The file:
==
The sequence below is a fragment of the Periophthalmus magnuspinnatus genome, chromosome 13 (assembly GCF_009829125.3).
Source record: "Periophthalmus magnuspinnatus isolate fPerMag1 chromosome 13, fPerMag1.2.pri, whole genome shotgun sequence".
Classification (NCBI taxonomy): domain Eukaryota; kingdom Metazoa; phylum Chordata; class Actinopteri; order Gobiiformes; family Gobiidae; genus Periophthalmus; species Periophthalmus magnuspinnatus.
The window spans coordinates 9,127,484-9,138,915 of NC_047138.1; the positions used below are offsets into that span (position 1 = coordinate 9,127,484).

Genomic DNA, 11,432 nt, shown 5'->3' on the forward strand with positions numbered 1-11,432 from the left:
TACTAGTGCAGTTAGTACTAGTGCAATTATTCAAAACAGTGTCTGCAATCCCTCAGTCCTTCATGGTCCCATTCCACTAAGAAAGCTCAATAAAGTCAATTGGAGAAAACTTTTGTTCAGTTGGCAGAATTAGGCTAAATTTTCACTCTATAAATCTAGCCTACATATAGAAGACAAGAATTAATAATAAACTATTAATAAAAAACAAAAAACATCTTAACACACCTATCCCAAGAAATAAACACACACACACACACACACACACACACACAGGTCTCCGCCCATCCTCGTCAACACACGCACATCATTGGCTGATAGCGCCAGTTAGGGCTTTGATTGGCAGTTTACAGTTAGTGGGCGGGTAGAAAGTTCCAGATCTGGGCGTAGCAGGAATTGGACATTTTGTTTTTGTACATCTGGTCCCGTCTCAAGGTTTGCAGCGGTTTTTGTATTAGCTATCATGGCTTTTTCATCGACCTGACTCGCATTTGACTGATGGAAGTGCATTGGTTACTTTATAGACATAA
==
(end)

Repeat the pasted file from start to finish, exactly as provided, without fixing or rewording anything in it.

The sequence below is a fragment of the Periophthalmus magnuspinnatus genome, chromosome 13 (assembly GCF_009829125.3).
Source record: "Periophthalmus magnuspinnatus isolate fPerMag1 chromosome 13, fPerMag1.2.pri, whole genome shotgun sequence".
Classification (NCBI taxonomy): domain Eukaryota; kingdom Metazoa; phylum Chordata; class Actinopteri; order Gobiiformes; family Gobiidae; genus Periophthalmus; species Periophthalmus magnuspinnatus.
The window spans coordinates 9,127,484-9,138,915 of NC_047138.1; the positions used below are offsets into that span (position 1 = coordinate 9,127,484).

Genomic DNA, 11,432 nt, shown 5'->3' on the forward strand with positions numbered 1-11,432 from the left:
TACTAGTGCAGTTAGTACTAGTGCAATTATTCAAAACAGTGTCTGCAATCCCTCAGTCCTTCATGGTCCCATTCCACTAAGAAAGCTCAATAAAGTCAATTGGAGAAAACTTTTGTTCAGTTGGCAGAATTAGGCTAAATTTTCACTCTATAAATCTAGCCTACATATAGAAGACAAGAATTAATAATAAACTATTAATAAAAAACAAAAAACATCTTAACACACCTATCCCAAGAAATAAACACACACACACACACACACACACACACACAGGTCTCCGCCCATCCTCGTCAACACACGCACATCATTGGCTGATAGCGCCAGTTAGGGCTTTGATTGGCAGTTTACAGTTAGTGGGCGGGTAGAAAGTTCCAGATCTGGGCGTAGCAGGAATTGGACATTTTGTTTTTGTACATCTGGTCCCGTCTCAAGGTTTGCAGCGGTTTTTGTATTAGCTATCATGGCTTTTTCATCGACCTGACTCGCATTTGACTGATGGAAGTGCATTGGTTACTTTATAGACATAA